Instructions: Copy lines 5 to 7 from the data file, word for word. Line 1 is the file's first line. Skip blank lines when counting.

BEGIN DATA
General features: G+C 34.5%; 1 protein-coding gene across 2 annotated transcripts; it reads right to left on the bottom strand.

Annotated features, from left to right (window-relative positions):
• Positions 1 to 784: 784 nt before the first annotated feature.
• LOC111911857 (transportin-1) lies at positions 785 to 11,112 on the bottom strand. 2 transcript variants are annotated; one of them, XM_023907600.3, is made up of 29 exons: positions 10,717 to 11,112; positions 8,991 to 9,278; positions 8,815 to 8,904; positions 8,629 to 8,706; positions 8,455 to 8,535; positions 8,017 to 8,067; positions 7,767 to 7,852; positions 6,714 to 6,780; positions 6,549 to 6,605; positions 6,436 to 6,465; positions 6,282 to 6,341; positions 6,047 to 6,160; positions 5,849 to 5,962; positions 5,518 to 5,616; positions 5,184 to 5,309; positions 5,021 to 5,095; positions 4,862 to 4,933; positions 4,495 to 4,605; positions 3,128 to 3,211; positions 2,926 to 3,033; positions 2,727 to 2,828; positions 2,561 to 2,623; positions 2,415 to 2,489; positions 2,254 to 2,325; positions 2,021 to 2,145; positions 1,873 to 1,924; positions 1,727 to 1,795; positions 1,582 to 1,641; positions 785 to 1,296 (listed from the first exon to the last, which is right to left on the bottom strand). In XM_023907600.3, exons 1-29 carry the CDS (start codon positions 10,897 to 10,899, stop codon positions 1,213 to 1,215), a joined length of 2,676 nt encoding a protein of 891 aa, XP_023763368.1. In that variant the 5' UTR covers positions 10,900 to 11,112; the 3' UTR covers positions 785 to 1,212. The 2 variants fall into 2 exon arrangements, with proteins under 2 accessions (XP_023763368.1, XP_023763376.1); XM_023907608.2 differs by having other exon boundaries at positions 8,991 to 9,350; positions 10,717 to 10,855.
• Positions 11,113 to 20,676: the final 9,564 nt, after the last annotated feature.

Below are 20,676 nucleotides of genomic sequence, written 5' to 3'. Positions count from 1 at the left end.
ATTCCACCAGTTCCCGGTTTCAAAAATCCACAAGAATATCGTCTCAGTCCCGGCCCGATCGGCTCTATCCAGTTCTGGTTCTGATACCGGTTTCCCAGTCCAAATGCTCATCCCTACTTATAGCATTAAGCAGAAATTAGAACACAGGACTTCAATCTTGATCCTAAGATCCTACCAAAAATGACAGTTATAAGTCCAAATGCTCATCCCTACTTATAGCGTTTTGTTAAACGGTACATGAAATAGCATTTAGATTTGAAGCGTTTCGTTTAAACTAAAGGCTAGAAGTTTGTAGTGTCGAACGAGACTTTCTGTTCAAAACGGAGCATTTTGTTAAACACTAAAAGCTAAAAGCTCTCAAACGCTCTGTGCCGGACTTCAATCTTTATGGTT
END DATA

• Positions 11,113 to 20,676: the final 9,564 nt, after the last annotated feature.

Below are 20,676 nucleotides of genomic sequence, written 5' to 3'. Positions count from 1 at the left end.
ATTCCACCAGTTCCCGGTTTCAAAAATCCACAAGAATATCGTCTCAGTCCCGGCCCGATCGGCTCTATCCAGTTCTGGTTCTGATACCGGTTTCCCAGTCCAAATGCTCATCCCTACTTATAGCATTAAGCAGAAATTAGAACACAGGACTTCAATCTTGATCCTAAGATCCTACCAAAAATGACAGTTATAAGTCCAAATGCTCATCCCTACTTATAGCGTTTTGTTAAACGGTACATGAAATAGCATTTAGATTTGAAGCGTTTCGTTTAAACTAAAGGCTAGAAGTTTGTAGTGTCGAACGAGACTTTCTGTTCAAAACGGAGCATTTTGTTAAACACTAAAAGCTAAAAGCTCTCAAACGCTCTGTGCCGGACTTCAATCTTTATGGTT